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The Burden of Disease and Injury in Serbia

  • S. Janković
  • H. Vlajinac
  • V. Bjegović
  • J. Marinković
  • S. Šipetić-Grujicić
  • Marković-Denić
  • N. Kocev
  • M. Šantrić-Milićević
  • Z. Terzić-Šupić
  • N. Maksimović
  • U. Laaser
Reference work entry

Abstract:

The  epidemiological transition, characterized by a progressive rise in the average age of death in all populations, has necessitated a serious reconsideration of how to measure the health of populations. In the last decade of twentieth century, a considerable effort has been put into the development of  summary measures of population health that combine information on mortality and non-fatal health outcomes.

The burden of disease in Serbia, caused by 19 selected conditions was calculated using DALY ( disability adjusted life years) which combines premature mortality (measured using years of life lost – YLLs) and disability (measured using years lived with disability – YLDs).

The total burden of selected disorders in Serbia in 2000 was estimated at 652,260 DALYs or 86.4 DALYs lost per 1,000 population. There were more relevant YLLs for observed conditions than YLDs (77%: 23%) with the exception of non-fatal health outcomes (unipolar major depression, vision and hearing loss), and low birth weight and asthma, the burden of which was mainly caused by lengthy period of disability. The leading five causes of DALYs were ischemic heart disease (20.0 per 1,000), cerebrovascular diseases (18.0 per 1,000), lung cancer (7.8 per 1,000), unipolar major depression (7.0 per 1,000), and diabetes mellitus (4.9 per 1,000). The total male burden of selected health problems was 32% higher than the total female burden (99.8 per 1,000 males and 73.7 per 1,000 females).

The Serbian burden of disease study is a first step towards exploring the usefulness of burden of disease methods for Serbia in providing information to assist in health planning and priority setting in the health sector.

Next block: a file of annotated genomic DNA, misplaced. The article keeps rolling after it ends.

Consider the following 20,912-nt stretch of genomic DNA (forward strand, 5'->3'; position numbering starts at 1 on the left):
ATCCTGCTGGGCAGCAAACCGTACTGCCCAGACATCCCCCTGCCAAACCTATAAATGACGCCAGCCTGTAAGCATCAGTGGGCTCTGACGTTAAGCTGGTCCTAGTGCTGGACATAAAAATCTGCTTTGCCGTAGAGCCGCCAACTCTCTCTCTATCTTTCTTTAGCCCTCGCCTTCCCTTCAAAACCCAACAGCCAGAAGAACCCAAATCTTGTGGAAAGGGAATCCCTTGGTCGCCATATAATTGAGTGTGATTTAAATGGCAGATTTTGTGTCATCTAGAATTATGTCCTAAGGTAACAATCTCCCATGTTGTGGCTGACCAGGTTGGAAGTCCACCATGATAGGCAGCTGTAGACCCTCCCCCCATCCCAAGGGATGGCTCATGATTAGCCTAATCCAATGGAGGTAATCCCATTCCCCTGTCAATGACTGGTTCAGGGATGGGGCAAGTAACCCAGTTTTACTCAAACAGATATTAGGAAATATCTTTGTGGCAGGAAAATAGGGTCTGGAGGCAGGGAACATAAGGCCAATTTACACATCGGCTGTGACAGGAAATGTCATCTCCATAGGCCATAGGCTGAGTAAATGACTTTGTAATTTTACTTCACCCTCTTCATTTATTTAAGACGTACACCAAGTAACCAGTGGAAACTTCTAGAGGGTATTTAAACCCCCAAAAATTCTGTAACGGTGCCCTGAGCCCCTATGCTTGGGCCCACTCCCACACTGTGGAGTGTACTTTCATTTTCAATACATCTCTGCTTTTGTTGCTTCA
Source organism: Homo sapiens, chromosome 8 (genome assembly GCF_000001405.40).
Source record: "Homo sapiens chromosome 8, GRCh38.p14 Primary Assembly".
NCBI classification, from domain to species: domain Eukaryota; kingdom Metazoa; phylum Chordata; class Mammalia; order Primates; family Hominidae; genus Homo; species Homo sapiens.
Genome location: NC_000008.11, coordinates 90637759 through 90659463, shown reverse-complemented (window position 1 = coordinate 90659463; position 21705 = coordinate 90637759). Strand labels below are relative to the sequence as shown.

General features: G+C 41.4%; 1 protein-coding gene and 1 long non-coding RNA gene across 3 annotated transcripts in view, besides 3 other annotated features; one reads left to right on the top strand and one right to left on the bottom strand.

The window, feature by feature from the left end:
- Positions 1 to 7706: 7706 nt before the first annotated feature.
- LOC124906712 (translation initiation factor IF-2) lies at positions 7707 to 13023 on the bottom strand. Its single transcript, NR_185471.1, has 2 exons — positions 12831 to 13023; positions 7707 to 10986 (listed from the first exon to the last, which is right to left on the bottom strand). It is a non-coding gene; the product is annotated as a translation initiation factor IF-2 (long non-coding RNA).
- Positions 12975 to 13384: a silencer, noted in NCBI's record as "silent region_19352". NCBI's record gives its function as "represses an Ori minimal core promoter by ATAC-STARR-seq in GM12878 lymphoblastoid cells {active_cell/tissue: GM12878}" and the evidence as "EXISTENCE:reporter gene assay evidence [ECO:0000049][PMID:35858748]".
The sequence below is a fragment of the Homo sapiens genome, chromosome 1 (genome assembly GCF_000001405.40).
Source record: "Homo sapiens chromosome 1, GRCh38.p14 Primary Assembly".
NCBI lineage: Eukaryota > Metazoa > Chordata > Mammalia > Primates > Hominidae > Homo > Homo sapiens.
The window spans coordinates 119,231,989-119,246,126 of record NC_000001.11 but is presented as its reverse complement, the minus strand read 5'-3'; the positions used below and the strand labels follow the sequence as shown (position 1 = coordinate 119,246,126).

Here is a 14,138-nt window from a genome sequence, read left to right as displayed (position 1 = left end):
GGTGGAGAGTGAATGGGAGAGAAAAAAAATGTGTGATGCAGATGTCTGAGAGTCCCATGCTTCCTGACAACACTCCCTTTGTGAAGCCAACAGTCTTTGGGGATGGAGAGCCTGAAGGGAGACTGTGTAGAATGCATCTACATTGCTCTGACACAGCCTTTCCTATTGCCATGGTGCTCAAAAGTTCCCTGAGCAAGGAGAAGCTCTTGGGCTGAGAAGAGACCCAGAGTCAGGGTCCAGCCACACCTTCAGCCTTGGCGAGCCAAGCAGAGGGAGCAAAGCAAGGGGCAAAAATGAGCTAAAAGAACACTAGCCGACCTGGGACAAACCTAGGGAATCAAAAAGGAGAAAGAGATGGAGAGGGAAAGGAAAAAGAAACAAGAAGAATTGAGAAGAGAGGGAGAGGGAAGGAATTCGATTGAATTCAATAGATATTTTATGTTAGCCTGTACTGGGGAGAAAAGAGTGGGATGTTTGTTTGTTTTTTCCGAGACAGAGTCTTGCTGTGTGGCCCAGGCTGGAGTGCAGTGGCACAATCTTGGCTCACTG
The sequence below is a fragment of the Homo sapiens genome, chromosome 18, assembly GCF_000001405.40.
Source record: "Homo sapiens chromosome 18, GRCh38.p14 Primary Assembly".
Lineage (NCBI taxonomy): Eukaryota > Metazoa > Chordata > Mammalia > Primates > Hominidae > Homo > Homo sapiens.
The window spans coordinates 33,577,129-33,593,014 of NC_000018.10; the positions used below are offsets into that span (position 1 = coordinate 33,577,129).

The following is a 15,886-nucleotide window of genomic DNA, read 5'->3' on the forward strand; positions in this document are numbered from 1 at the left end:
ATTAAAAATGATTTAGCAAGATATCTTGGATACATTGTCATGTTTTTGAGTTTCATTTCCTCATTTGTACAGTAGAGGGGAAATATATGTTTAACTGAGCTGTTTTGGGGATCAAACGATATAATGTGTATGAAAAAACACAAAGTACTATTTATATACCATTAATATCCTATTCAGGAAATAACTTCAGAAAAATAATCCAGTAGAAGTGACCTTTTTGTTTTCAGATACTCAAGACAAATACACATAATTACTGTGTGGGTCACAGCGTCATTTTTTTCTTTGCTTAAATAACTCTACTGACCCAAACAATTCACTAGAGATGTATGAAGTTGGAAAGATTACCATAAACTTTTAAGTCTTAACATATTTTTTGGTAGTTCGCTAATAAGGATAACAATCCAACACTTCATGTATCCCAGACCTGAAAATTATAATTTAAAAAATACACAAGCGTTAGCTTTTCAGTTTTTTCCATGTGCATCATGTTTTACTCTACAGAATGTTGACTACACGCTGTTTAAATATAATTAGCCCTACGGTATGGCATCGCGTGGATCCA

Keywords

Chronic Obstructive Pulmonary Disease Disability Weight Total Burden Health Expectancy Year Live With Disability 
These keywords were added by machine and not by the authors. This process is experimental and the keywords may be updated as the learning algorithm improves.

List of Abbreviations:

AIDS

 acquired immuno deficiency syndrome

COPD

 chronic obstructive pulmonary disease

DALE

disability adjusted life expectancy

DALY

disability adjusted life year

DFLE

disability free life expectancy

DisMod

disease model

EURO A

Andorra, Austria, Belgium, Croatia, Czech Republic, Denmark, Finland, France, Germany, Greece, Iceland, Ireland, Israel, Italy, Luxemburg, Malta, Monaco, Netherlands, Norway, Portugal, San Marino, Slovenia, Spain, Sweden, Switzerland, United Kingdom

EURO B

Albania, Armenia, Azerbaijan, Bosnia and Herzegovina, Bulgaria, Georgia, Kyrgyzstan Poland, Romania, Slovakia, The Former Yugoslav Republic of Macedonia, Tajikistan, Turkey, Turkmenistan, Serbia and Montenegro

EURO C

Belarus, Estonia, Hungary, Kazakhstan, Latvia, Lithuania, Republic of Moldavia, Russian FederationUkraine

GBD

global burden of disease

HALE

healthy adjusted life expectance

HIV

 human immunodeficiency virus

IHD

ischemic heart disease

SBDS

serbian burden of disease study

SMPH

summary measures of population health

YLD

years lived with disability

YLL

years of life lost

Notes

Acknowledgments

The authors would like to acknowledge the Oxford University Press for copyright permission to reproduce parts of the article: Janković S et al. The Burden of Disease and Injury in Serbia. Eur J Public Health 2007; 17(1): 80–85. The authors would also like to acknowledge the assistance provided by the Ministry of Health of the Republic of Serbia and European Agency for Reconstruction.

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Copyright information

© Springer Science+Business Media LLC 2010

Authors and Affiliations

  • S. Janković
    • 1
  • H. Vlajinac
    • 1
  • V. Bjegović
    • 2
  • J. Marinković
    • 3
  • S. Šipetić-Grujicić
    • 1
  • Marković-Denić
    • 1
  • N. Kocev
    • 3
  • M. Šantrić-Milićević
    • 2
  • Z. Terzić-Šupić
    • 2
  • N. Maksimović
    • 1
  • U. Laaser
    • 4
  1. 1.Institute of Epidemiology, School of MedicineUniversity of BelgradeBelgradeSerbia
  2. 2.Institute of Social Medicine, School of MedicineUniversity of BelgradeBelgradeSerbia
  3. 3.Institute of Medical Statistics and Informatics, School of MedicineUniversity of BelgradeBelgradeSerbia
  4. 4.Section of International Public Health, Faculty of Health SciencesUniversity of BielefeldBielefeldGermany

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